Federal prosecutors sued Bank of America on Wednesday, accusing the bank of defrauding government-sponsored mortgage giants Fannie Mae and Freddie Mac of at least $1 billion through a spectacularly brazen loan-origination program called the Hustle.
New York-based U.S. Attorney Preet Bharara said Wednesday that subprime lender Countrywide Financial, which Bank of America acquired in 2008, generated thousands of fraudulent home loans by processing them without quality checks or proper oversight. The fraudulent lending continued into 2009, Bharara said.
The loans were sold to Fannie and Freddie and later defaulted at a far higher rate than normal, causing more than $1 billion in losses and numerous foreclosures, the U.S. Attorneys Office said in a statement. Both Fannie and Freddie were bailed out by taxpayers in 2008 at a cost of billions.
The lawsuit opens a new chapter in the Charlotte banks long-running legal woes, which have pummeled its earnings. Bank of America already has lost billions of dollars through write-downs and legal settlements related to Countrywides lending practices and the banks 2009 acquisition of Merrill Lynch.
The fraudulent conduct alleged in todays complaint was spectacularly brazen in scope, Bharara said. Countrywide and Bank of America made disastrously bad loans and stuck taxpayers with the bill. Prosecutors also accuse Bank of America of failing to repurchase bad loans.
Bank spokesman Larry Grayson issued a strong denial of the governments charges.
Bank of America has stepped up and acted responsibly to resolve legacy mortgage matters. The claim that we have failed to repurchase loans from Fannie Mae is simply false, Grayson said in a prepared statement. At some point Bank of America cant be expected to compensate every entity that claims losses that actually were caused by the economic downturn.
The nations second-largest lender by assets has been locked in disputes with other financial firms over whether the bank should be forced to buy back soured loans. So-called repurchase demands now total about $25.5 billion outstanding, according to the banks most recent reports.
Last week, Bank of America reported it lost $33 million for shareholders in the third quarter, down from a $5.9 billion profit in the same quarter a year ago.
The lawsuit comes two weeks after Bharara filed a lawsuit against Wells Fargo, claiming reckless lending standards on Federal Housing Administration-insured loans.
Bharara said Wednesdays case against Bank of America is the first civil fraud suit brought by the Justice Department concerning mortgage loans later sold to Fannie and Freddie.
How the Hustle worked
Prosecutors painted a picture of unchecked fraud at Countrywide, fueled by incentives to originate loans as rapidly as possible. In the lawsuit, they cite specific examples of loans that they say were sold to Freddie and Fannie as investment-quality, but were later discovered to have serious problems:
• In August 2007, the loan file for a mortgage in Birmingham, Ala., said the borrower earned $10,000 per month as a self-employed real estate investor. The required verification of his business was missing.
• In the same month in Miami, Countrywide made a loan to someone whose loan file said the borrower was a sales representative for an airline earning $15,500 per month. The borrower was actually a temporary agency employee who made $2,666 per month.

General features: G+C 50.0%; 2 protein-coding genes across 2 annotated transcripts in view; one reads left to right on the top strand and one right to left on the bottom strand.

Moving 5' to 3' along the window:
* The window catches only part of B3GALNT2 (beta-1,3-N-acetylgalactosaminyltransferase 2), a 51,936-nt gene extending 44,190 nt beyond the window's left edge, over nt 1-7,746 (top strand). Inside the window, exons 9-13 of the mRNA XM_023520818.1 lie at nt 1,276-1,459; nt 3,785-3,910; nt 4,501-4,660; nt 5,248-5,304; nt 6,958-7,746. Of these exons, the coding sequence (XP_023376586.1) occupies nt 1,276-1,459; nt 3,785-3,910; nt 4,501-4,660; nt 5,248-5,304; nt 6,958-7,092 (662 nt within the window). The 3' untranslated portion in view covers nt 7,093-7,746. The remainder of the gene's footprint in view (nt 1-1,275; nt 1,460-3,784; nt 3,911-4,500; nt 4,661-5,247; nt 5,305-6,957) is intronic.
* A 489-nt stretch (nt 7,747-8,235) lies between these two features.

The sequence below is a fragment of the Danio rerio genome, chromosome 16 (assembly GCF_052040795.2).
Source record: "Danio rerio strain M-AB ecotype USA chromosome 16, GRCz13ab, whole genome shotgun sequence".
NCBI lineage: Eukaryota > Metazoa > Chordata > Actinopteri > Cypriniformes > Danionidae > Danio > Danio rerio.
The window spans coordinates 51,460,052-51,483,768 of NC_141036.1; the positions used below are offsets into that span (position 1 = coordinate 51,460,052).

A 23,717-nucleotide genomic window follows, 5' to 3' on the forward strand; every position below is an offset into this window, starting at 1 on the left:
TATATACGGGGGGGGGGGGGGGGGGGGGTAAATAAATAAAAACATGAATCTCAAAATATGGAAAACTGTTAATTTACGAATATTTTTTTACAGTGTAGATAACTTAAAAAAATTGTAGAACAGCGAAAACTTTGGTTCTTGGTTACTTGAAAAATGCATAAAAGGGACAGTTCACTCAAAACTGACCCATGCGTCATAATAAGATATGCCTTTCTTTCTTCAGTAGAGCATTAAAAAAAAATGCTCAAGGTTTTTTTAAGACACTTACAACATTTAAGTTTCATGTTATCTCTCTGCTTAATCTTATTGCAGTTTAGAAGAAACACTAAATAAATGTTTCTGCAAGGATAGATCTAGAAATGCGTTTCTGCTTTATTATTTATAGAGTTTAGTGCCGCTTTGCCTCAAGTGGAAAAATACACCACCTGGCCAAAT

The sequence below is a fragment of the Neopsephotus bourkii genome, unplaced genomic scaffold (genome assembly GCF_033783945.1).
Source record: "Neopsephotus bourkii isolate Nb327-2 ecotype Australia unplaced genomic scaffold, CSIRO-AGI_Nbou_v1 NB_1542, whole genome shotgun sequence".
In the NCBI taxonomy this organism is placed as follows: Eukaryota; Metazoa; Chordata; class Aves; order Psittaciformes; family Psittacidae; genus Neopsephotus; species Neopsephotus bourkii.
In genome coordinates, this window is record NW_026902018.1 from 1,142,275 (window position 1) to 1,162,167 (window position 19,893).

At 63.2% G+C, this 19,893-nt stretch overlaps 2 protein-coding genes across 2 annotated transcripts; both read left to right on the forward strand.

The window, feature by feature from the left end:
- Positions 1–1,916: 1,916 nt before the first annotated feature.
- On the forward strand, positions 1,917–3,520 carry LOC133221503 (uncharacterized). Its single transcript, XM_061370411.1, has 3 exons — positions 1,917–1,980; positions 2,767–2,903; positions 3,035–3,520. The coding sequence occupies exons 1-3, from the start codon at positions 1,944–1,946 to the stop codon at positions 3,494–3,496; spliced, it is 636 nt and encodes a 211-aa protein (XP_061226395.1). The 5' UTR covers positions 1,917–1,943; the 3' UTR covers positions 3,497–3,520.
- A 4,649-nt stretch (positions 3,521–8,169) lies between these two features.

The two loans were in default within months of closing.
Bharara said Countrywide and Bank of America cast aside underwriters, eliminated quality controls, incentivized unqualified personnel to cut corners, and concealed the resulting defects.
Countrywide, a major subprime lender, initiated the Hustle in 2007 to make up for lost revenue after the subprime market started melting down that year, the lawsuit said. The programs name came from a term Countrywide allegedly used for the loan fast track: the high-speed swim lane.
Bank of America bought Countrywide in 2008, a move now widely considered a disaster. After the merger, the Hustle continued unabated through 2009, Bharara said in a statement.
The lawsuit said internal Countrywide documents described the Hustles goal as making sure loans move forward, never backward.
Countrywide eliminated every significant checkpoint on loan quality and compensated its employees solely based on the volume of loans originated, leading to rampant instances of fraud, the lawsuit said.
To speed up loan origination, Countrywide removed underwriter review even from many high-risk loans, and assigned underwriting jobs to loan processors who were previously considered unqualified even to answer borrower questions, the lawsuit said.
Countrywide also eliminated its compliance specialist positions, which had been responsible for independent loan checks, and eliminated mandatory underwriting checklists.
At the same time, Countrywide indicated to Fannie Mae and Freddie Mac that it had strengthened its underwriting standards, the lawsuit alleges.
Up to 40 percent of the resulting loans in some months turned out to have material defects 10 times the industry rate, according to the lawsuit.
The company went so far as to offer employees a bonus for rebutting Countrywides own quality control departments findings of defective loans, the lawsuit alleges.
The usual suspects
The government has brought five other civil fraud lawsuits against lenders, including the one against Wells Fargo. St. Johns University professor Anthony Sabino said the governments move against Bank of America is not a surprise.
The federal government is rounding up the usual suspects and blaming them where it can, he said. Whether the government is right or wrong is yet to be seen probably some of both.
Bank of Americas stock closed down 5 cents, less than 1 percent, at $9.31 a share. Observer staff writers Andrew Dunn and John Arwood and researcher Maria David contributed.